When working with clients, I spend a lot of time delving into the deeper issues involved in career decisions and the job search. I’ve written several posts on this topic as well.

Today, I want to share some “oldies but goodies” with you. If you’re new to this blog, I hope you’ll find them refreshing. If you’ve been following me for some time, you’ll see it never hurts to be reminded of these topics. Repetition helps improve memory and learning.

How to make good career decisions

1. Don’t follow your heart

You might think since my work emphasizes helping people pursue their passions, I’m telling them to just follow their hearts. This is far from the truth! In fact, following your heart can actually lead to trouble.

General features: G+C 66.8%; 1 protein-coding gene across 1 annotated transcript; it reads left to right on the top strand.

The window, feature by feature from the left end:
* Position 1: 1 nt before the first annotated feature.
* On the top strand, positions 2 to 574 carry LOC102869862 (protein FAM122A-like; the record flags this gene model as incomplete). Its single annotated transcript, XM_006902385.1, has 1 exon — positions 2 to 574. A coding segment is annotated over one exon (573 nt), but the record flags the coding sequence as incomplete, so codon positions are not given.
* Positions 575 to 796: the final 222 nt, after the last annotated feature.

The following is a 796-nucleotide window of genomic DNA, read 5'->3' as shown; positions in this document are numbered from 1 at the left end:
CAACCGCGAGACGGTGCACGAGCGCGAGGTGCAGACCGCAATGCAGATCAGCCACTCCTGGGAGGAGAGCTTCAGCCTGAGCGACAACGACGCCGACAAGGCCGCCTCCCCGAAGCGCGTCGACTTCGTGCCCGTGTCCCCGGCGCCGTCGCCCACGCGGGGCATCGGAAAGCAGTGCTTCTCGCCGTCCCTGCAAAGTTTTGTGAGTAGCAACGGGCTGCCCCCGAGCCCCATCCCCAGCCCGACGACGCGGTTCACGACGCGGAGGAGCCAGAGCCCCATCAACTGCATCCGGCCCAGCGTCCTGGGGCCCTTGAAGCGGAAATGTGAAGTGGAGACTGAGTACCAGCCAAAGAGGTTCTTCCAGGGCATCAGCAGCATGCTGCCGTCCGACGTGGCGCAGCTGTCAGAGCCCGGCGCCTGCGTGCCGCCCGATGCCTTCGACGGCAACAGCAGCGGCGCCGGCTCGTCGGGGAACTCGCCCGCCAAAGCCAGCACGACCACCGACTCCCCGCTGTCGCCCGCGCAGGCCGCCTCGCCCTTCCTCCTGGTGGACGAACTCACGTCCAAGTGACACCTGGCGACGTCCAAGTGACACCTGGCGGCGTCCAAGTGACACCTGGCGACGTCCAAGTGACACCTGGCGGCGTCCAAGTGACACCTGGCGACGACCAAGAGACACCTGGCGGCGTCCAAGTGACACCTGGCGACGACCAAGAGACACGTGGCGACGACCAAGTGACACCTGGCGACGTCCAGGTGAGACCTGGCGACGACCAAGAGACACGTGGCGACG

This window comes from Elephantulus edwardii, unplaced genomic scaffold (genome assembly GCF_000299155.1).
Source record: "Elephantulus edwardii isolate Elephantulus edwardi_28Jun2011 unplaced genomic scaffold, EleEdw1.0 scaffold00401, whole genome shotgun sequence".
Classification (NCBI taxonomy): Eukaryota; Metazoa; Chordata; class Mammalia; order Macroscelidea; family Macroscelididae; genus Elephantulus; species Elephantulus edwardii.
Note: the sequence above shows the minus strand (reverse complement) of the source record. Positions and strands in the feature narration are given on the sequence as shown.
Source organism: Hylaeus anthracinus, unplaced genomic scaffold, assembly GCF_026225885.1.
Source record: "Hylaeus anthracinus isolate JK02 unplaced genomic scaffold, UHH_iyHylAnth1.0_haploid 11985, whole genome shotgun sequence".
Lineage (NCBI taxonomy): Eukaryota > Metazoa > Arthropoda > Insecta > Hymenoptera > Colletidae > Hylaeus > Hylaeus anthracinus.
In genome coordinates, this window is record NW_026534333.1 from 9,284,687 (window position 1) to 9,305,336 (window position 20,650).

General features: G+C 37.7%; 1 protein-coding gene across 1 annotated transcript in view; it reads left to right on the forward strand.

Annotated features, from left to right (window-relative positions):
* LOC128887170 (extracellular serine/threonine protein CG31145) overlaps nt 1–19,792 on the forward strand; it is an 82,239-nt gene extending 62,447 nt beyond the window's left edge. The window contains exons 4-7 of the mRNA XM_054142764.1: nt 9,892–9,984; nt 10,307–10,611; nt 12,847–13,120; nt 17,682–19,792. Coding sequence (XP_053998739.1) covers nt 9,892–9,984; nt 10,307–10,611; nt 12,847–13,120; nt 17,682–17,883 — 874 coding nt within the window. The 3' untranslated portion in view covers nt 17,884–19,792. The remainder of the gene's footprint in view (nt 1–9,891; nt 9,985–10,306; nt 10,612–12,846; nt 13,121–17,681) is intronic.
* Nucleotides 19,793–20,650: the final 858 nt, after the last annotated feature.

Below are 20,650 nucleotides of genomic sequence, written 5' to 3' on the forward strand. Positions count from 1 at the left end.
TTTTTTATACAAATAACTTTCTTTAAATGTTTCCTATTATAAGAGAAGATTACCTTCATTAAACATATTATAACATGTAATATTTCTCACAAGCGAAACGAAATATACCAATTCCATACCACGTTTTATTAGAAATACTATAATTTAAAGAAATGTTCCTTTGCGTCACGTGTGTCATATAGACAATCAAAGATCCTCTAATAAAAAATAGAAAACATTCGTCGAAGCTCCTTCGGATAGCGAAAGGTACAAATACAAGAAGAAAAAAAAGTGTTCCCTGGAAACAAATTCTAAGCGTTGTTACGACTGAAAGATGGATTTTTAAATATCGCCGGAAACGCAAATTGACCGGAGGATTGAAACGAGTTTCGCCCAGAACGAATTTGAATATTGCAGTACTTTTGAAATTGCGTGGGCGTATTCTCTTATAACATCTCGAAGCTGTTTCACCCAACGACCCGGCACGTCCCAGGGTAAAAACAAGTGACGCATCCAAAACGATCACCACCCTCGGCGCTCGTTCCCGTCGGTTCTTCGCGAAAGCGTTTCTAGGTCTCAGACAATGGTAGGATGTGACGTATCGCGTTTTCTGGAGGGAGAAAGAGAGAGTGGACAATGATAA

To better understand how pursuing your passion is different from following your heart, check out my post titled, “‘Follow Your Heart’ is Bad Advice. REALLY Bad Advice!

“Follow Your Heart” is Bad Advice. REALLY Bad Advice! (Re-Post)

2. Get focused

You can’t expect to find the right job without having focus. Applying to jobs without really knowing your goal can lead to some very poor career decisions.

Learn how to get focused in my post, “Why Focus Is So Important in the Job Search.”

Why Focus Is So Important in the Job Search

3. Seek career advice that’s different from the same old, same old

In addition to providing some tried and true career guidance, I always strive to bring more to my clients with out-of-the-box career advice. This approach helps set them apart from their competition. It’s advice you won’t get with most other career coaches, or from a simple Google search on the topic.

Get a taste for this out-of-the box guidance with my post titled, “Career Advice No One Will Ever Share With You.”

Career Advice No One Will Ever Share With You (Re-post)